Moxibustion Relieves Pain, Reduces Inflammation & Supports the Immune System
Mugwort and Wormwood; their names conjure up images of twisted trees, damp forest floors, and perhaps a boarding school for wizard-kids. It is not uncommon for a patient to make the obvious reference to a certain book when I refer to the herb used in moxibustion. Perhaps it is no wonder that our imaginations take us to unknown and mysterious places when we first hear these names. Afterall, it is the medicinal properties of these two herbs that have contributed to its history and mythology. The Mugwort plant was traditionally used to protect homes from “evil spirits” or, in our modern understanding, sickness. This early use of Mugwort for protection from illness likely stemmed from its antibacterial, antimicrobial and antiviral properties. Burning these herbs in the household was an effective way for early people to reduce contamination and spread of illness before the development of modern medicine and antibiotics.
In traditional Chinese medicine, moxa is commonly made by drying Artemisia Vulgaris, (Mugwort) or Artemisia Absinthium (Wormwood) and rendering the plant material into a fluffy cotton-like substance. This cotton-like substance is what is then used for moxabustion. The fun thing is, while this may sound like an herb from some distant place, many of us have it growing in our backyards. Mugwort is commonly found throughout many regions of the U.S. after having been brought here from its home of origin in the continent of Asia. In traditional Western herbalism, we can see many similar effects from Mugwort and Wormwood, when compared to their traditional Chinese medicine uses as moxa. Both Mugwort and Wormwood are considered to be “warming” medicinal herbs used for a wide variety of conditions and ailments. Looking at their functions or “actions” we can see some of the ways where these Western and Eastern traditions meet.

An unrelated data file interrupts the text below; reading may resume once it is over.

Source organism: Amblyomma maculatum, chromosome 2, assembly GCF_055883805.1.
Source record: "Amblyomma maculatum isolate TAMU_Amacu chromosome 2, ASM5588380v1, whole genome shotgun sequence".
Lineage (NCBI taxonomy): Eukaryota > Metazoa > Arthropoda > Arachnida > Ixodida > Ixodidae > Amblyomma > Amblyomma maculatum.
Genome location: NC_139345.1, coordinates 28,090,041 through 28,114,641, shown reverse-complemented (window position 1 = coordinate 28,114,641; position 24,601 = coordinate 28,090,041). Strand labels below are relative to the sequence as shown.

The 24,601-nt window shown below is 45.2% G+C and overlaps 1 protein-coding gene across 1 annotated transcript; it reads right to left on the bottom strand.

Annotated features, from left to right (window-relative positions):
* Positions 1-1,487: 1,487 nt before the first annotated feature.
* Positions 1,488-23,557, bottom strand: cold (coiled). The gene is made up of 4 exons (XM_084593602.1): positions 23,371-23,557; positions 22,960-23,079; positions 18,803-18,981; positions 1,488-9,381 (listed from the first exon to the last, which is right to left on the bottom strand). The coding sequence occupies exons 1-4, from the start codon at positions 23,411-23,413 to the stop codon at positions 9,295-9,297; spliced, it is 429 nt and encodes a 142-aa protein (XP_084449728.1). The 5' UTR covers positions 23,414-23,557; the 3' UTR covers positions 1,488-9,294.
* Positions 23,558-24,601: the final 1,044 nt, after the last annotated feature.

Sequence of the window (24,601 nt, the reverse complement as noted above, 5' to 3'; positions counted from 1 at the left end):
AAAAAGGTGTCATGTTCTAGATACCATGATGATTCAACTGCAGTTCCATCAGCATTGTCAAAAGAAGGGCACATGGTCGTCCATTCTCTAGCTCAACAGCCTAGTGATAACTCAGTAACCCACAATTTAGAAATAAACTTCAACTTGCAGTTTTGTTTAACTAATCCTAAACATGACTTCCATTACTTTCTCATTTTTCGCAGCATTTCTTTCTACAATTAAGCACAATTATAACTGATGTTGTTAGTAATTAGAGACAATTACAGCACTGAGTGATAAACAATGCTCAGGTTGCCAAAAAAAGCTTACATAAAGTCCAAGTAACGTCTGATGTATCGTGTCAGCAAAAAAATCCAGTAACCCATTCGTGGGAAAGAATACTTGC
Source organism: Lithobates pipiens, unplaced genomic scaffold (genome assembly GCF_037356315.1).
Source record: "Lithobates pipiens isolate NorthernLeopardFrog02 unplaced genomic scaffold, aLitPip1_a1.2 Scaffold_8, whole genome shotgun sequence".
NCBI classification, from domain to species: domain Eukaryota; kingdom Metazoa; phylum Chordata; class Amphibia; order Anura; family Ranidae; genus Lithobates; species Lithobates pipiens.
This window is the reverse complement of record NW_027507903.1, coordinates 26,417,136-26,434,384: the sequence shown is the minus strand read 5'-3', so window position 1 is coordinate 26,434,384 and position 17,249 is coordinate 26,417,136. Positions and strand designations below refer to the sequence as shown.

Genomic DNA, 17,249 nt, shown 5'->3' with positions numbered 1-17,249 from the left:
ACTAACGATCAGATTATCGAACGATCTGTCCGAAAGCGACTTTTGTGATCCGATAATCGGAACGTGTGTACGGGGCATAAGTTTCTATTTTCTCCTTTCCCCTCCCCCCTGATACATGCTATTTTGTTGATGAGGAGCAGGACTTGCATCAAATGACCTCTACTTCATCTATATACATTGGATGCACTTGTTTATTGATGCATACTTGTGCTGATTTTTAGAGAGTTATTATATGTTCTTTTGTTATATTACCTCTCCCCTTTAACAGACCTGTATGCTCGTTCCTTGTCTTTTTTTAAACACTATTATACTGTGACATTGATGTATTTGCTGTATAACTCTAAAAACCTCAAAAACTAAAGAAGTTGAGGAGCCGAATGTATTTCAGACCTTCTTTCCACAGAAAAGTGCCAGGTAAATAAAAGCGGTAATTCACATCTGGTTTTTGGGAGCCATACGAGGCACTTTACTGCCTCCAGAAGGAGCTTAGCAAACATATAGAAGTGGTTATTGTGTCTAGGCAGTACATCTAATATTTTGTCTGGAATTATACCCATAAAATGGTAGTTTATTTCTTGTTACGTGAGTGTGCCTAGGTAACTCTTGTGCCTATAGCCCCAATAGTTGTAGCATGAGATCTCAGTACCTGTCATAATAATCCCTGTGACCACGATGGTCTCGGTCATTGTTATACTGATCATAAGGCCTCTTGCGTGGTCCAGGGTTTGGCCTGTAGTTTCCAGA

The Actions and Effects of Mugwort and Wormwood
The actions, or functions, of these herbs include; bitter (promotes appetite and aids digestion), anti-spasmodic, nervine (calms the nerves), immunomodulant, anti-inflammatory, anthelmintic (destroy parasitic worms), antibacterial and antiviral. Western herbalists use these herbs for conditions ranging from common cold, influenza, muscle spasms, arthritis, Lyme disease, parasites, and building the immune and nervous systems. While most of these uses are applied as internal treatment, such as in teas or extracts, many can be used as topical applications and smoke therapies, such as moxibustion. The actions of these herbs have a similar effect whether used internally or as a smoke therapy and both applications are beneficial in addressing inflammation, the immune and nervous systems and blood stimulation.
However, there is one advantage to using moxa as a topical smoke therapy and this is that it is one of the easiest and most effective ways to utilize the potently medicinal volatile oils that come from the plants. These volatile oils such as linalool and 1,8-cineole, would normally cook off in a water-based infusion, or may be too strong in an alcohol-based extraction. It is thanks to these volatile oils that gives moxa, and both plants it is derived from, their powerful actions on the body as well as the environment.
Moxibustion in the Acupuncture Treatment Space
Moxibustion is the act of burning mugwort for therapeutic effect by a licensed acupuncturist. Commonly referred to as moxa, there are several ways in which the acupuncturist can apply this technique. The two categories of application are direct moxa and indirect moxa. Direct moxa, or okyu, involves applying a balm to acupuncture points on the surface of the skin as a barrier, then lighting half-grain rice sized pieces of pure mugwort wool with an incense stick. Usually, multiple “threads” of mugwort are burned on each location until the patient reports feeling the warmth. Patients describe the sensation of direct moxa on the skin like that of a prick by a thorn or a small ember from a sparkler. An acupuncturist will spend many hours practicing the technique of rolling the moxa threads to the right size, lighting the threads with the incense stick, and dampening the threads with their hands should the threads burn too hot. It takes many years of practice for the acupuncturist to create consistency with rolling and burning the threads of moxa.